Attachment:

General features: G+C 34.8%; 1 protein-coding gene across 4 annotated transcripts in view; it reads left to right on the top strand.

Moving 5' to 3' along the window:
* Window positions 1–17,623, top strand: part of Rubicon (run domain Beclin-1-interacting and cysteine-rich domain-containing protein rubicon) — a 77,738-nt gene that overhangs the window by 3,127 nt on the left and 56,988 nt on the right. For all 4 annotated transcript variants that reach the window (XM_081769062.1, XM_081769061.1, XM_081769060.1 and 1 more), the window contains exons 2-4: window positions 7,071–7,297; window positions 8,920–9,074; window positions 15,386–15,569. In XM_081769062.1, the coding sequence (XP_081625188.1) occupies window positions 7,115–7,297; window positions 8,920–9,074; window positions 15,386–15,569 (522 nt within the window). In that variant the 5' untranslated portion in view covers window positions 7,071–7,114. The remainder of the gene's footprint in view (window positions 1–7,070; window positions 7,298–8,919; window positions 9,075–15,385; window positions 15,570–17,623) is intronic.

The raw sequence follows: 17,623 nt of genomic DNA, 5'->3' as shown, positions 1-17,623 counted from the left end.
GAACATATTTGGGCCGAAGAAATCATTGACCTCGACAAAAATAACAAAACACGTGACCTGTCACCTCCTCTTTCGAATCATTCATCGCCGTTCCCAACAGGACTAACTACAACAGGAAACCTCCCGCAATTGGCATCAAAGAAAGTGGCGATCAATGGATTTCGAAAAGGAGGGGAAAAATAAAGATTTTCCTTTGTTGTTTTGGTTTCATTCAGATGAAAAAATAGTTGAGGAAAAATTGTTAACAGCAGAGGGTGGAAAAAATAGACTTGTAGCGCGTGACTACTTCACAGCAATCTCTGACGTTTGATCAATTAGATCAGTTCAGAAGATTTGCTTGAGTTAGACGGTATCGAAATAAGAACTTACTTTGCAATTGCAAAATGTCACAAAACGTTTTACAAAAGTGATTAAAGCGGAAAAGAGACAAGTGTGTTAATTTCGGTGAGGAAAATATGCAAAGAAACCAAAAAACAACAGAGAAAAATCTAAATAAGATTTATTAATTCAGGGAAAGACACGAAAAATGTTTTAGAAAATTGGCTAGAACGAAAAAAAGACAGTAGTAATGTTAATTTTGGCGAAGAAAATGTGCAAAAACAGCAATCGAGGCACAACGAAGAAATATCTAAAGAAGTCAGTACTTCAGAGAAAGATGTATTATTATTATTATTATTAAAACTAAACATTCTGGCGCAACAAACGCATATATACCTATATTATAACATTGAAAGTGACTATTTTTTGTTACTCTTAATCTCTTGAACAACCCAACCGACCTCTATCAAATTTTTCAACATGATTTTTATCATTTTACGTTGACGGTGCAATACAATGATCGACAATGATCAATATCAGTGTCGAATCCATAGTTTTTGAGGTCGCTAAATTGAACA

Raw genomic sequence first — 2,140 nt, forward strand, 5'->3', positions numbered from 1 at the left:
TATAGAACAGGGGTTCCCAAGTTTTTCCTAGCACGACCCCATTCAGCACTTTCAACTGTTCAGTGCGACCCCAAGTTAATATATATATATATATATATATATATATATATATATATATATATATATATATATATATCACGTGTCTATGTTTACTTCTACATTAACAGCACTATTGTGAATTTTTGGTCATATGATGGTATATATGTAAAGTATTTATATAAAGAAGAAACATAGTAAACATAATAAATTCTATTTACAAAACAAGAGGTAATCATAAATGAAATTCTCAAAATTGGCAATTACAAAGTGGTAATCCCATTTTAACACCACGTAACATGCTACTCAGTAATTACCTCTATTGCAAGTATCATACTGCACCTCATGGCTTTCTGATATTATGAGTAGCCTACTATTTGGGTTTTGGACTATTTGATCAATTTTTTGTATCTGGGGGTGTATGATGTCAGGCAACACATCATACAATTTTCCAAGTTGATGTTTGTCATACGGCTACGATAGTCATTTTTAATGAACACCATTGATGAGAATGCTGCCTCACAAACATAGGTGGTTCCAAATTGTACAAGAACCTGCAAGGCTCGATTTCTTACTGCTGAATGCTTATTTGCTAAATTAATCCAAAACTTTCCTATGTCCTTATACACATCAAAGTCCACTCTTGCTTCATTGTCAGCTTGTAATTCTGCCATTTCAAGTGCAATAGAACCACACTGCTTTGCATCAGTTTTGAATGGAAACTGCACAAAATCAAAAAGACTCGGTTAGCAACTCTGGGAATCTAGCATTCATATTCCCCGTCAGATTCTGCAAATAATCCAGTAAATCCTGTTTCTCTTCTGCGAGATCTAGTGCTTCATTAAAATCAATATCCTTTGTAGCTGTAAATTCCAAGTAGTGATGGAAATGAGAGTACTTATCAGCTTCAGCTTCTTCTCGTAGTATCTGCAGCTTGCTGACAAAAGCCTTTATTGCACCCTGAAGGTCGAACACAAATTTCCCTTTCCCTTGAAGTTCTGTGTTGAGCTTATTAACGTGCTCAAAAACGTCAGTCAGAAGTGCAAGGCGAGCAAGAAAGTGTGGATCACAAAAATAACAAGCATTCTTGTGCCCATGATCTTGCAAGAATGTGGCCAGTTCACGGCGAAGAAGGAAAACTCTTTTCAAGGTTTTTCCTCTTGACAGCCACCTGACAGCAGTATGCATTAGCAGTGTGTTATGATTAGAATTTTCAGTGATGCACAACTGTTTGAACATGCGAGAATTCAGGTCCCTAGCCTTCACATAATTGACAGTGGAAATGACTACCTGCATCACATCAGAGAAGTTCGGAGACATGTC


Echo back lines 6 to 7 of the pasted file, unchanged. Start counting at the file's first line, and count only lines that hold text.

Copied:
Raw genomic sequence first — 2,140 nt, forward strand, 5'->3', positions numbered from 1 at the left:
TATAGAACAGGGGTTCCCAAGTTTTTCCTAGCACGACCCCATTCAGCACTTTCAACTGTTCAGTGCGACCCCAAGTTAATATATATATATATATATATATATATATATATATATATATATATATATATATATATATCACGTGTCTATGTTTACTTCTACATTAACAGCACTATTGTGAATTTTTGGTCATATGATGGTATATATGTAAAGTATTTATATAAAGAAGAAACATAGTAAACATAATAAATTCTATTTACAAAACAAGAGGTAATCATAAATGAAATTCTCAAAATTGGCAATTACAAAGTGGTAATCCCATTTTAACACCACGTAACATGCTACTCAGTAATTACCTCTATTGCAAGTATCATACTGCACCTCATGGCTTTCTGATATTATGAGTAGCCTACTATTTGGGTTTTGGACTATTTGATCAATTTTTTGTATCTGGGGGTGTATGATGTCAGGCAACACATCATACAATTTTCCAAGTTGATGTTTGTCATACGGCTACGATAGTCATTTTTAATGAACACCATTGATGAGAATGCTGCCTCACAAACATAGGTGGTTCCAAATTGTACAAGAACCTGCAAGGCTCGATTTCTTACTGCTGAATGCTTATTTGCTAAATTAATCCAAAACTTTCCTATGTCCTTATACACATCAAAGTCCACTCTTGCTTCATTGTCAGCTTGTAATTCTGCCATTTCAAGTGCAATAGAACCACACTGCTTTGCATCAGTTTTGAATGGAAACTGCACAAAATCAAAAAGACTCGGTTAGCAACTCTGGGAATCTAGCATTCATATTCCCCGTCAGATTCTGCAAATAATCCAGTAAATCCTGTTTCTCTTCTGCGAGATCTAGTGCTTCATTAAAATCAATATCCTTTGTAGCTGTAAATTCCAAGTAGTGATGGAAATGAGAGTACTTATCAGCTTCAGCTTCTTCTCGTAGTATCTGCAGCTTGCTGACAAAAGCCTTTATTGCACCCTGAAGGTCGAACACAAATTTCCCTTTCCCTTGAAGTTCTGTGTTGAGCTTATTAACGTGCTCAAAAACGTCAGTCAGAAGTGCAAGGCGAGCAAGAAAGTGTGGATCACAAAAATAACAAGCATTCTTGTGCCCATGATCTTGCAAGAATGTGGCCAGTTCACGGCGAAGAAGGAAAACTCTTTTCAAGGTTTTTCCTCTTGACAGCCACCTGACAGCAGTATGCATTAGCAGTGTGTTATGATTAGAATTTTCAGTGATGCACAACTGTTTGAACATGCGAGAATTCAGGTCCCTAGCCTTCACATAATTGACAGTGGAAATGACTACCTGCATCACATCAGAGAAGTTCGGAGACATGTC